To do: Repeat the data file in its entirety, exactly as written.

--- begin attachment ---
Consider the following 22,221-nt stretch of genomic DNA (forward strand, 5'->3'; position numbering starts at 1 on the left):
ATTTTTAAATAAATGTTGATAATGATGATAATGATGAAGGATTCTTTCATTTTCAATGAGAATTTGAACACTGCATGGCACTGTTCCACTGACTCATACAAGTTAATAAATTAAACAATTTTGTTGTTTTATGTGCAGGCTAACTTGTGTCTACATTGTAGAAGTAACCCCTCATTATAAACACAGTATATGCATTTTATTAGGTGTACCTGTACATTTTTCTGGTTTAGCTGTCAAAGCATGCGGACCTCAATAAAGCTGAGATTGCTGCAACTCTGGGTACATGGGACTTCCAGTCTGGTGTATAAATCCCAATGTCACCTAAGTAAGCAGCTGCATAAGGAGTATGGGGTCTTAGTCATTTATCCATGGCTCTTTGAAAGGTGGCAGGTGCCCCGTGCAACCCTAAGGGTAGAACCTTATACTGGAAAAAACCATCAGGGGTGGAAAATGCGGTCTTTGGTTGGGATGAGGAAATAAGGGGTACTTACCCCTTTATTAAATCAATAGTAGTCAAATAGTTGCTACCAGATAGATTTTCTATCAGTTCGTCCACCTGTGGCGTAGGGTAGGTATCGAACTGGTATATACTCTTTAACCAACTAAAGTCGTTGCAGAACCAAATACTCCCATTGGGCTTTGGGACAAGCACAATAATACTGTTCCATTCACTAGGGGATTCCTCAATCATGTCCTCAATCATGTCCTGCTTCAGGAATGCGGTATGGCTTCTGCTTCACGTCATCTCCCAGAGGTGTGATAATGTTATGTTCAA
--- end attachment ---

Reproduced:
Consider the following 22,221-nt stretch of genomic DNA (forward strand, 5'->3'; position numbering starts at 1 on the left):
ATTTTTAAATAAATGTTGATAATGATGATAATGATGAAGGATTCTTTCATTTTCAATGAGAATTTGAACACTGCATGGCACTGTTCCACTGACTCATACAAGTTAATAAATTAAACAATTTTGTTGTTTTATGTGCAGGCTAACTTGTGTCTACATTGTAGAAGTAACCCCTCATTATAAACACAGTATATGCATTTTATTAGGTGTACCTGTACATTTTTCTGGTTTAGCTGTCAAAGCATGCGGACCTCAATAAAGCTGAGATTGCTGCAACTCTGGGTACATGGGACTTCCAGTCTGGTGTATAAATCCCAATGTCACCTAAGTAAGCAGCTGCATAAGGAGTATGGGGTCTTAGTCATTTATCCATGGCTCTTTGAAAGGTGGCAGGTGCCCCGTGCAACCCTAAGGGTAGAACCTTATACTGGAAAAAACCATCAGGGGTGGAAAATGCGGTCTTTGGTTGGGATGAGGAAATAAGGGGTACTTACCCCTTTATTAAATCAATAGTAGTCAAATAGTTGCTACCAGATAGATTTTCTATCAGTTCGTCCACCTGTGGCGTAGGGTAGGTATCGAACTGGTATATACTCTTTAACCAACTAAAGTCGTTGCAGAACCAAATACTCCCATTGGGCTTTGGGACAAGCACAATAATACTGTTCCATTCACTAGGGGATTCCTCAATCATGTCCTCAATCATGTCCTGCTTCAGGAATGCGGTATGGCTTCTGCTTCACGTCATCTCCCAGAGGTGTGATAATGTTATGTTCAA